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environment idiom
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Date: 2004-12-09 (02:07)
Subject: environment idiom

I am interested in the idiom of passing a number of parameters by some
kind of "environment" variable.  Think of a web server with hundredes of
functions for processing markup and other things, only 3 of which need
to detect the browser.  It's bad maintainability to explicitly pass
browserid through hundreds of functions which don't use it.  And of
course, we must separate the state of the calling threads so as to not
cheat with global variables or some such thing.

There seem to be two main candidates for such an idiom in Ocaml, objects
and polymorphic variants.  The object way, roughly:

let bar env s =
  env#pear ^ s;;

let foo env s =
  let x = env#apple in
  let y = env#banana in
  bar env (x^y^s);;

As long as we never name the classes the compiler keeps track of which
environment methods the foo call chain has by creating ad hoc classes:

#  val bar : < pear : string; .. > -> string -> string = <fun>
#  val foo :
  < apple : string; banana : string; pear : string; .. > -> string ->
string =

And the polymorphic variant way, roughly:

let h = Hashtbl.create 10;;

Hashtbl.add h `Banana (`Banana "b");;
Hashtbl.add h `Apple (`Apple "a");;
Hashtbl.add h `Pear (`Pear "p");;

let get_apple h =
  try match Hashtbl.find h `Apple with
      `Apple n -> n
    | _ -> failwith "no apple config key"
  with Not_found -> failwith "no apple config key";;

let get_banana h =
  try match Hashtbl.find h `Banana with
      `Banana n -> n
    | _ -> failwith "no banana config key"
  with Not_found -> failwith "no banana config key";;

let get_pear h =
  try match Hashtbl.find h `Pear with
      `Pear n -> n
    | _ -> failwith "no pear config key"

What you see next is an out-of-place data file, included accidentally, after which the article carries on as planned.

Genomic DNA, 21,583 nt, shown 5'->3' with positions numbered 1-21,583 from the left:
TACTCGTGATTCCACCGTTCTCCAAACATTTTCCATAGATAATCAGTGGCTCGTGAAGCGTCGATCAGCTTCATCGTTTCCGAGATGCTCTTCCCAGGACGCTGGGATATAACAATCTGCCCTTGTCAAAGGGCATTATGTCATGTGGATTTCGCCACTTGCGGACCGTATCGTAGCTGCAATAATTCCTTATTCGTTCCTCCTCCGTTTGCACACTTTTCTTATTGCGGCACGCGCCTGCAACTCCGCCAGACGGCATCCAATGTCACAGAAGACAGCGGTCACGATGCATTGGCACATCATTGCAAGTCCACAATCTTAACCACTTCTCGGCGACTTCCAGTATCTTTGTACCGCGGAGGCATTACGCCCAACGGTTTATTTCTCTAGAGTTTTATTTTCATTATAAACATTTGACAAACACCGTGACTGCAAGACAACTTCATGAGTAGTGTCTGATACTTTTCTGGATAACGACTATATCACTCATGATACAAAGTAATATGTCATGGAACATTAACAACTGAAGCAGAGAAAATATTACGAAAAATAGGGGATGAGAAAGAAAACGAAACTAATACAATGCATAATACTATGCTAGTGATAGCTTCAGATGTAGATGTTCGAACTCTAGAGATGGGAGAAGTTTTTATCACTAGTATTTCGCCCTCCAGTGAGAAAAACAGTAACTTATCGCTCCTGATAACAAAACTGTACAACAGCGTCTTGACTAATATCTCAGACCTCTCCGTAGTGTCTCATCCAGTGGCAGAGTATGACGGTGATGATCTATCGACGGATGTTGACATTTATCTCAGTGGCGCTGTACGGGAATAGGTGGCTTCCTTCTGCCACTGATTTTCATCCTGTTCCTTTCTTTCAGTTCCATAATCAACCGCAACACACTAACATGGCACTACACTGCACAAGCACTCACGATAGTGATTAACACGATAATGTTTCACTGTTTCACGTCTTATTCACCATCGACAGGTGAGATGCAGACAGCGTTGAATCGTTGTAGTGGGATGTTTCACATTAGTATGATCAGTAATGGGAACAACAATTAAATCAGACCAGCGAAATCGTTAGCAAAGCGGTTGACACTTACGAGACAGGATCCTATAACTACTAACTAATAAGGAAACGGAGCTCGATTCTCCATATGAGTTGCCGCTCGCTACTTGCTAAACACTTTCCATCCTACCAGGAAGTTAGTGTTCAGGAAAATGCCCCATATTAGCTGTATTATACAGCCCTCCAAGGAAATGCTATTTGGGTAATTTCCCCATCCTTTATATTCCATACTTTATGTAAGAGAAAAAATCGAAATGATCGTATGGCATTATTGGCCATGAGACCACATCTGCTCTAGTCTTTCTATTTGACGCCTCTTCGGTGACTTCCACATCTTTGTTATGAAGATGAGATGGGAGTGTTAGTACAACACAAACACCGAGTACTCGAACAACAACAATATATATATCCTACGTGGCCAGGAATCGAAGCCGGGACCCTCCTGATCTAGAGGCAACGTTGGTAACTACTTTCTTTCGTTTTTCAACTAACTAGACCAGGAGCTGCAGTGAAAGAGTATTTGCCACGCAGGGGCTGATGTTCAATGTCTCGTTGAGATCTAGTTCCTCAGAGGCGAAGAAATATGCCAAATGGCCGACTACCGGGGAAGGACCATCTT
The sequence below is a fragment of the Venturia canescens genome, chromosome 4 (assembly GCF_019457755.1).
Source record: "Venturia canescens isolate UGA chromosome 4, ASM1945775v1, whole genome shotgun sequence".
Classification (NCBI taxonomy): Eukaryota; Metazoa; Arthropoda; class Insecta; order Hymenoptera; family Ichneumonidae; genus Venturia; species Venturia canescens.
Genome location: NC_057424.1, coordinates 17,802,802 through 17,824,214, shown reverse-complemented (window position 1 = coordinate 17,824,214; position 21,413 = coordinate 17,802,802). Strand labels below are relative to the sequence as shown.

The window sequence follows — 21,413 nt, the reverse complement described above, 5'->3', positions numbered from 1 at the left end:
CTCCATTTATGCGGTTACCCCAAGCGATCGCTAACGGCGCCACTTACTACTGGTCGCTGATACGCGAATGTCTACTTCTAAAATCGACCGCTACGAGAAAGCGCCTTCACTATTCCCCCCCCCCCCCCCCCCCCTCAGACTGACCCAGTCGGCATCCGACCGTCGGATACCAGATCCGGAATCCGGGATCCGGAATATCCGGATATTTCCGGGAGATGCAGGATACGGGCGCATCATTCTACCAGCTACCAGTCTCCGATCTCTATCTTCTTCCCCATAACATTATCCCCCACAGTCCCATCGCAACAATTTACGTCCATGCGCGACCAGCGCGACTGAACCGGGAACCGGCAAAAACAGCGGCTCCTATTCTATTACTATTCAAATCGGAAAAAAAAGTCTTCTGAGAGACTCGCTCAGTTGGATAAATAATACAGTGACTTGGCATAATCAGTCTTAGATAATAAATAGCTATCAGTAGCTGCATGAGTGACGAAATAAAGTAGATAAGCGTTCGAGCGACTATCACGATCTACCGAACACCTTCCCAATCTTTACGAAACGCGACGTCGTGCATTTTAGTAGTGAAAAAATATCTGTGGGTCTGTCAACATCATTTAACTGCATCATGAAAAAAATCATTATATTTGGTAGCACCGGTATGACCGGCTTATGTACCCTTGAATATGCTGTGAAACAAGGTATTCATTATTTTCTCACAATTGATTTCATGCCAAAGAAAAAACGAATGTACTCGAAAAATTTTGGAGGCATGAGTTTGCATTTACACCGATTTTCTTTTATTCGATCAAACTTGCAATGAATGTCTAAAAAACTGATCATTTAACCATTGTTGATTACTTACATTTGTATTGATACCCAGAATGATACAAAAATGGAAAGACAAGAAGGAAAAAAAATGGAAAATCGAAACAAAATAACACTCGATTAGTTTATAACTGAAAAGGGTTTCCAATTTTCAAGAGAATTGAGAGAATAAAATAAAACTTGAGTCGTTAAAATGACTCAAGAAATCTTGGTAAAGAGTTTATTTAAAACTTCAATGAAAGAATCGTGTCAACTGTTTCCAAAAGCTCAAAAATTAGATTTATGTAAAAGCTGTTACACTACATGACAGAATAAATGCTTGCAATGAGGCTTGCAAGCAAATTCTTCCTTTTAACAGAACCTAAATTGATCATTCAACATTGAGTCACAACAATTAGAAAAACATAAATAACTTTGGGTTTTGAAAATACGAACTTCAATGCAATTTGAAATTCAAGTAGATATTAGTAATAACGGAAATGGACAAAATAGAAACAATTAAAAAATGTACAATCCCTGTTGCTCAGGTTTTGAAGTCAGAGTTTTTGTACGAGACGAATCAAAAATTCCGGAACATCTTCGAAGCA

with Not_found -> failwith "no pear config key";;

let bar env s =
    (get_pear env) ^ s;;
#   val bar : ([> `Pear ], [> `Pear of string ]) Hashtbl.t -> string ->
string =  <fun>

let foo env s =
  let x = get_apple env in
  let y = get_banana env in
  bar env (x^y^s);;
#       val foo :
  ([> `Apple | `Banana | `Pear ],
   [> `Apple of string | `Banana of string | `Pear of string ])
  Hashtbl.t -> string -> string = <fun>

foo h "5";;
# - : string = "pab5"

Each of these idioms has its own advantage:

In the object way the compiler verifies that the functions are passed
objects which contain all their needed configuration keys.  But if I
understand correctly, we must at some point construct an environment
object which has _all_ the keys, even if we don't know them yet.  We can
add by mutation, but we cannot simply leave them out and add them as we
get to functions which need them.  This is because while we can write

  method apple = "a"
  method banana = "b"
- : < apple : string; banana : string > = <obj>

we cannot inherit anonymously:

let add_pear env =
    inherit env
    method pear = "p"

#         Characters 40-43:
      inherit env
Unbound class

In the pv way the construction can be made incremental.  Ie, if we
changed the hashtable to a list or immutable queue, we could add keys as
we go.  But at least as I have it set up, the variants are not placing
restrictions on the existence of keys in the environment, other than
saying "we can understand at least this many keys," which is of course
meaningless.  Is there a way to turn the typing around to say "we
require at least these keys"?

In general, what are the typing and run-time limitations around each


Jeff Henrikson